McDermott has good court vision and awareness, and has really improved as a passer out of the post. He does a very good job sensing and reacting to double-teams in the post, knows where an open man will be, and gets the ball out quickly. McDermott is also capable of dribbling out of the double team to find teammates on the opposite side of the floor or cutting to the basket. He doesn’t get many assists, but his ability to get the ball out quickly and start the ball moving around the perimeter often leads to an open shot for one of his teammates. On the perimeter, McDermott doesn’t look to make many passes other than to keep the offense moving and creating a good look.
Free Throw Shooting
McDermott is an excellent free throw shooter, with a consistent routine and smooth shooting motion and follow-through. Most impressive is that McDermott’s free throws look exactly the same whether he is shooting them in the first 5 minutes of the game or the last 5. McDermott does a very good job drawing, and finishing, through contact around the basket, but since the majority of his shots are jumpers, he doesn’t get to the line as often as he could (96 attempts on 250 field goal attempts as of this writing.)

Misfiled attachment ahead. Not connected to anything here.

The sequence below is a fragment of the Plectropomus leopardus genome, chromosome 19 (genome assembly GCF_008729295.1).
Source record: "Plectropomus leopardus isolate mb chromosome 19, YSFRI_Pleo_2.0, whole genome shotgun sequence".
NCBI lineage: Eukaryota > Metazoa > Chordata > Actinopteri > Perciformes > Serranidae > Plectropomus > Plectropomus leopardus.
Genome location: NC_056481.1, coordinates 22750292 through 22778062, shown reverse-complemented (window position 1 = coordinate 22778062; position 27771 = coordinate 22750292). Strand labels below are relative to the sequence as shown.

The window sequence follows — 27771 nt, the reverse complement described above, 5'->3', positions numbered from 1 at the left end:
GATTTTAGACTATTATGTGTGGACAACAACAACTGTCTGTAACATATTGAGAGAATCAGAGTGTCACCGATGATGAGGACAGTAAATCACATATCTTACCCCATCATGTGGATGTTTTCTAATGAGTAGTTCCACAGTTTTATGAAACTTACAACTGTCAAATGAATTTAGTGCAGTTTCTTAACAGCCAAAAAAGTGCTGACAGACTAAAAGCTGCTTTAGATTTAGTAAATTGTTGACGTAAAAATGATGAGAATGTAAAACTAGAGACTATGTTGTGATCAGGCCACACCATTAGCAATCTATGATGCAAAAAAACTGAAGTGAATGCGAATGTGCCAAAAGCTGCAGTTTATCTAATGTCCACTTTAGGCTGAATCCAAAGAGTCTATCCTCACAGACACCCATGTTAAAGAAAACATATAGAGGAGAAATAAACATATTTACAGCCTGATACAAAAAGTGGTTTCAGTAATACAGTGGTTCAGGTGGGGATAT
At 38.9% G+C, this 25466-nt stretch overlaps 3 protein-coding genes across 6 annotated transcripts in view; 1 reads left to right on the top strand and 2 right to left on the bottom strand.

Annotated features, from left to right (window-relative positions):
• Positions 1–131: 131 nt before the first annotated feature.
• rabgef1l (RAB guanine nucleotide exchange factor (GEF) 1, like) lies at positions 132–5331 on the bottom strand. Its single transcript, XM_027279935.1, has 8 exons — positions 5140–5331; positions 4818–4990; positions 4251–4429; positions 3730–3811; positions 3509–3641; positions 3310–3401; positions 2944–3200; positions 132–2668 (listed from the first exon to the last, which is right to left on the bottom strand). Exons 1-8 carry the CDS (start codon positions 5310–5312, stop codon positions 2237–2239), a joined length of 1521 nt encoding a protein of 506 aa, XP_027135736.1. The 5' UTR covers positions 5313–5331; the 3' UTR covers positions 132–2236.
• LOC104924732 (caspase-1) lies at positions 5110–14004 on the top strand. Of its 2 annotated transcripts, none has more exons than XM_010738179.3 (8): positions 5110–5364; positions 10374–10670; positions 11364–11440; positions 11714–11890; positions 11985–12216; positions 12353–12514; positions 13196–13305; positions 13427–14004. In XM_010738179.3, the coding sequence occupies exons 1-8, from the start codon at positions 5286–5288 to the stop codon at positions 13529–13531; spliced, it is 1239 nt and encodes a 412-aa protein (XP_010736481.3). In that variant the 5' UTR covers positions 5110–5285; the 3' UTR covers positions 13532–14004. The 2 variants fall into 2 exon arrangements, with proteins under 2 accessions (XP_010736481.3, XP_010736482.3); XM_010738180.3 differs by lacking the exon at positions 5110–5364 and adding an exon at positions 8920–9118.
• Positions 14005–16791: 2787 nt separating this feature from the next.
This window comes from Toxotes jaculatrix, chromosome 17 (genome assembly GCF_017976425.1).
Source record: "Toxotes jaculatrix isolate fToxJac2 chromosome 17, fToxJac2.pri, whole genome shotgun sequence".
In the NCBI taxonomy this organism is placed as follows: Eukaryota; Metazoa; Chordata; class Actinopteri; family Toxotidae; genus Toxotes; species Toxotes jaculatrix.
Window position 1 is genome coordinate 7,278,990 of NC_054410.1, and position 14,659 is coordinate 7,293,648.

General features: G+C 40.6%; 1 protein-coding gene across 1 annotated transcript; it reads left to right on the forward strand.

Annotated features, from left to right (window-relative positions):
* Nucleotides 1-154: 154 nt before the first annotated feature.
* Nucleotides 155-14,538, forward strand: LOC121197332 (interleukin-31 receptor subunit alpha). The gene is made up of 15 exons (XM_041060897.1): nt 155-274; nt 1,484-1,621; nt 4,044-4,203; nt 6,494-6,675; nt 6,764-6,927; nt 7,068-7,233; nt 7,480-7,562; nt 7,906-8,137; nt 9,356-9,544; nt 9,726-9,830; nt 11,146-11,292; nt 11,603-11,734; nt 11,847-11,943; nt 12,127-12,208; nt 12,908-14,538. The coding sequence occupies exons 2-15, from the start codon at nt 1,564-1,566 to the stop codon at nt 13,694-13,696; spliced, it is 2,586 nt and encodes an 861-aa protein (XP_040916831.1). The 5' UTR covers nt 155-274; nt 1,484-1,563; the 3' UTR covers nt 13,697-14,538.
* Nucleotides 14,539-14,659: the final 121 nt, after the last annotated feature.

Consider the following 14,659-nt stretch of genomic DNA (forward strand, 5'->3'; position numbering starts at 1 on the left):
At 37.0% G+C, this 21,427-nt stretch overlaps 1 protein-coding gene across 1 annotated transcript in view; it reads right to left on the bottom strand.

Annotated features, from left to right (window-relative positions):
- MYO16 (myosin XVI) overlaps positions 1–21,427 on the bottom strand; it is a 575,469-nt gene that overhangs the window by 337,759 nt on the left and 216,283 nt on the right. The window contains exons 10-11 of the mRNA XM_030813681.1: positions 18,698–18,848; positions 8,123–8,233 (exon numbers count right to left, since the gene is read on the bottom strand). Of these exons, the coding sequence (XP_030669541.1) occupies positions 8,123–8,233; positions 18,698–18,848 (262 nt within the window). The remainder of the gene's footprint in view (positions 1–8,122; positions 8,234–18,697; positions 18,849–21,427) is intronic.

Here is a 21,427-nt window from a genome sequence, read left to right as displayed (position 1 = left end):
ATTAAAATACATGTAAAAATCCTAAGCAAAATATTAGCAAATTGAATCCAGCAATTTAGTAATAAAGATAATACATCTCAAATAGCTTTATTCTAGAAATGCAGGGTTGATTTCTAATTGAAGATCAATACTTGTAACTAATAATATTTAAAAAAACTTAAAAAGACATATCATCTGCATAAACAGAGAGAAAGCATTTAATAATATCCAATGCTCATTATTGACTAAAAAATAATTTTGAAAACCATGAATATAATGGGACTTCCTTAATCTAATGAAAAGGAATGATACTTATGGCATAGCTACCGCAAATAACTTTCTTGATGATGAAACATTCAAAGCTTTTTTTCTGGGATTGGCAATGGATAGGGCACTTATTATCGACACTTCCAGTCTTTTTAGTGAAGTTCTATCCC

Perimeter Defense (On/Off Ball)
McDermott has improved as an on-ball defender the past few seasons, though his lack of foot speed can cause him to get beat off the dribble. He positions himself well between his man and the basket, maintains a good defensive stance and has improved his lateral movement. He uses his body well and can play physical when needed, as well as being capable of guarding multiple positions. McDermott anticipates his man’s movements well, but his reaction time in moving can be a step slow. He seems to know how to play angles and tries to find spots to cut his man off. McDermott needs to work on getting through screens and especially not being forced into switches or going under the ball. Because he may play a step or two off to counter any quickness difference, he may have trouble closing effectively on shooters, though he always makes a good effort. Off the ball, McDermott positions himself well, putting himself in an area where he can get to his man and help around the lane if needed. McDermott has good court awareness and can deny passing lanes well when needed, though he needs to watch getting caught overplaying the pass and getting beat backdoor. He needs to work on navigating through screens off the ball and not letting his man get time to get set with a good look at the basket off the catch.
Post Defense/Help Defense